When you say at the end of the post "exacerbate global inequality" what you mean is: exacerbate inter-country inequality, based on comparing countries' GDPs. But from a normative or moral standpoint, I don't really care all that much about China's or India's (or any country's) total GDP. I care, rather, about the amt of poverty in country X and about the distribution of income and wealth in country X (two separate things admittedly, yes, but often related). And while, ceteris paribus, China or India is better off w a higher than w a lower GDP, all things are not constant and what really matters, at least to me, is how the GDP growth gets distributed *within* China or India. (An issue that use of a phrase like "global" inequality, when what you mean is inter-country inequality, just tends to obscure, IMO.)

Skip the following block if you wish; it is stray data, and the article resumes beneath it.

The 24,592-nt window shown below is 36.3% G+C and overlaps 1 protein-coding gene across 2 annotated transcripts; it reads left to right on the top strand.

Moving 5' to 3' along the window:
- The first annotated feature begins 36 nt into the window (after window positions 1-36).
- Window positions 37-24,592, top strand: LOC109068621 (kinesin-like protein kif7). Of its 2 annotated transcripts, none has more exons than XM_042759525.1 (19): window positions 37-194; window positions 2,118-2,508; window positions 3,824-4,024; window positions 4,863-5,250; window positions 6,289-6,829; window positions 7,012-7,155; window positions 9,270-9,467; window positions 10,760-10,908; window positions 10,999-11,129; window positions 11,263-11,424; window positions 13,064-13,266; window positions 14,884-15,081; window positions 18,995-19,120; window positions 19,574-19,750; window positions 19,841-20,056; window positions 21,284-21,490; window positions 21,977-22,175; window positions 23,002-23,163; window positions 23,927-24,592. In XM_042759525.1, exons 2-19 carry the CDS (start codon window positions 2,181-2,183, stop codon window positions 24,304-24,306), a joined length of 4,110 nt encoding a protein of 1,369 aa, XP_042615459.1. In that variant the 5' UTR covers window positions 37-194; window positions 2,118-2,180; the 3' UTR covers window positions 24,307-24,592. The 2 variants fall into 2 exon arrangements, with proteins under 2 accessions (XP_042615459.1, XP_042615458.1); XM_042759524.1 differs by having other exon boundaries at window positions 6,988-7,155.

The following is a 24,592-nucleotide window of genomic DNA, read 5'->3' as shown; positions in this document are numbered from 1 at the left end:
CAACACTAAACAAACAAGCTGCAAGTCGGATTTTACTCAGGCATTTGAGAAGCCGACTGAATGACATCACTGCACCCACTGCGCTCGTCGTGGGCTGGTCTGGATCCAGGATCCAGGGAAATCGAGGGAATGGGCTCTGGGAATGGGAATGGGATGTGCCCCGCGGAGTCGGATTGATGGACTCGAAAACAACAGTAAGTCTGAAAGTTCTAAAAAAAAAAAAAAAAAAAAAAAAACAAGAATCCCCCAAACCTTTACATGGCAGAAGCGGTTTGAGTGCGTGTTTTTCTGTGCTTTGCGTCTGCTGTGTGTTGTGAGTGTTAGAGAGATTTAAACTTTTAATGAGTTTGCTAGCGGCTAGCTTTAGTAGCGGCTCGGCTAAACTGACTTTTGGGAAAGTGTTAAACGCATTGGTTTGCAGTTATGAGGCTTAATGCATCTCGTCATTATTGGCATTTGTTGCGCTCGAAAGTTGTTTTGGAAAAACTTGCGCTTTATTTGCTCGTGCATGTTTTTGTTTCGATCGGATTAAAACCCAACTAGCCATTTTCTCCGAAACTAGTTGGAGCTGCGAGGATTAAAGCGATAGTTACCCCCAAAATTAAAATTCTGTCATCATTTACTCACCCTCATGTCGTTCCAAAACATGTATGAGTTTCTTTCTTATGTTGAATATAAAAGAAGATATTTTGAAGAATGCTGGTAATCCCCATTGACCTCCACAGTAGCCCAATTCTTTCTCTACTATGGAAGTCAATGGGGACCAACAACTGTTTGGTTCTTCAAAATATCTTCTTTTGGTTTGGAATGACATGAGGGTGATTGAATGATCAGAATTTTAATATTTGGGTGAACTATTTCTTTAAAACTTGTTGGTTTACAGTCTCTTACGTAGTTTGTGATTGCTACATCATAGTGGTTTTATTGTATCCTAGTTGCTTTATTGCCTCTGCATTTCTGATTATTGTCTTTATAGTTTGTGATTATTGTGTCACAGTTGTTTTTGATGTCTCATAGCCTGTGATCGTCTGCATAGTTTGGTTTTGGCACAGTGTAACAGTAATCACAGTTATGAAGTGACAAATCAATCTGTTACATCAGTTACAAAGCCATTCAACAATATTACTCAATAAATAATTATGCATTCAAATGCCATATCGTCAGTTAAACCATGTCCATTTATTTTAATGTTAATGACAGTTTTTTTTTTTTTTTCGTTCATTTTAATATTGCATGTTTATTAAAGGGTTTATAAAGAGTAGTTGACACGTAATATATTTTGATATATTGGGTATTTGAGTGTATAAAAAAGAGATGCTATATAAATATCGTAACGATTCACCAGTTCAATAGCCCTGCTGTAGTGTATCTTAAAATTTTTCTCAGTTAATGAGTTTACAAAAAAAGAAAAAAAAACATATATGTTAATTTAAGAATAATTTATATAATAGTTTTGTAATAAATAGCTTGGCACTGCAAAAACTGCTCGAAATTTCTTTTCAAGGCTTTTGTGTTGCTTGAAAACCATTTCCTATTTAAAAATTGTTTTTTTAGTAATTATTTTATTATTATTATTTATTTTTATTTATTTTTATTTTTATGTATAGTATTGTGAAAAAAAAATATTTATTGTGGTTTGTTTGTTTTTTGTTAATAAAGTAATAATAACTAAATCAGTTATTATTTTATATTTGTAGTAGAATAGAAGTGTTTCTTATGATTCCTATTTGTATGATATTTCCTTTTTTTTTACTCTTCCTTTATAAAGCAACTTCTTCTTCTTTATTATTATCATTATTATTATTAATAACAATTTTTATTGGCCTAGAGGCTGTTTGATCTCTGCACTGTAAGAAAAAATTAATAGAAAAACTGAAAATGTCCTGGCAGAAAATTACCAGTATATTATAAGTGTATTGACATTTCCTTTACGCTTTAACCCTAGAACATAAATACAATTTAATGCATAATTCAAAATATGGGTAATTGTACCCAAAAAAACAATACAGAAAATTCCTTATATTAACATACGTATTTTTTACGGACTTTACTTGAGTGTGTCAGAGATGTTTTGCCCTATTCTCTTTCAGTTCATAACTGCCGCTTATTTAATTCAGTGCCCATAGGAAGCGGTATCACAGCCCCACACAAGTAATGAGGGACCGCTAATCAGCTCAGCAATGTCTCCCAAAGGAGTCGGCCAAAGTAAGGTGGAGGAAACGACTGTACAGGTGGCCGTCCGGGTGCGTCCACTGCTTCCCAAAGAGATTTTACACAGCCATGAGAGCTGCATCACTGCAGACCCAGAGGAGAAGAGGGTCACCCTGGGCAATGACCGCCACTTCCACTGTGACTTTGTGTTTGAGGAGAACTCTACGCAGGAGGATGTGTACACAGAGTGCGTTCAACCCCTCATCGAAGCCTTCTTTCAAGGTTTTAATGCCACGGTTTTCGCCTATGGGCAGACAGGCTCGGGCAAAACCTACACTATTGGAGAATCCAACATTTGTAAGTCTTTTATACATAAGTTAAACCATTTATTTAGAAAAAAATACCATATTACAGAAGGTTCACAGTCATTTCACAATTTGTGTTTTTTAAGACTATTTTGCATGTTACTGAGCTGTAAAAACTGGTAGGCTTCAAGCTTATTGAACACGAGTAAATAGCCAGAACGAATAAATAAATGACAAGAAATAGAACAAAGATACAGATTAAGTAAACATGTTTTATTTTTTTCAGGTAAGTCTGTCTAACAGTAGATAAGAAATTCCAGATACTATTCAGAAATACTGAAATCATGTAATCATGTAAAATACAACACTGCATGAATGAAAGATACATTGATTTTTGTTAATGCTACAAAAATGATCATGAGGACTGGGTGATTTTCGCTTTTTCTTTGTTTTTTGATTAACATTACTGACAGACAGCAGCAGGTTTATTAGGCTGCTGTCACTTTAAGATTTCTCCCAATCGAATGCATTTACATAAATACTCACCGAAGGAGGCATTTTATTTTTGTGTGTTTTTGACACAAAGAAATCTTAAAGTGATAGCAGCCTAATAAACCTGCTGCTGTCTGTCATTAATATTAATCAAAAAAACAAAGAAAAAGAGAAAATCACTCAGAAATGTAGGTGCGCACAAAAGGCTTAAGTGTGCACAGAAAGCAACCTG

Kindred Winecoff said...

Ah, ok, I see.

I think part of it is the nature of the conversation. DeLong was there to speak, mostly, about the US experience. A Chilean economist was there to speak about Chile's experience. Nobody was there to speak about China and India's experience, although it came up a little. I think DeLong would probably be happy to have a discussion about the comparative experiences of China/India, but it wasn't really the topic.

But yes, he did begin his discussion with the things I mentioned as some sort of way to think about global inequality trends, and did not speak much (maybe not at all, but I don't want to be too sure) about intra-China. So your point is a good one.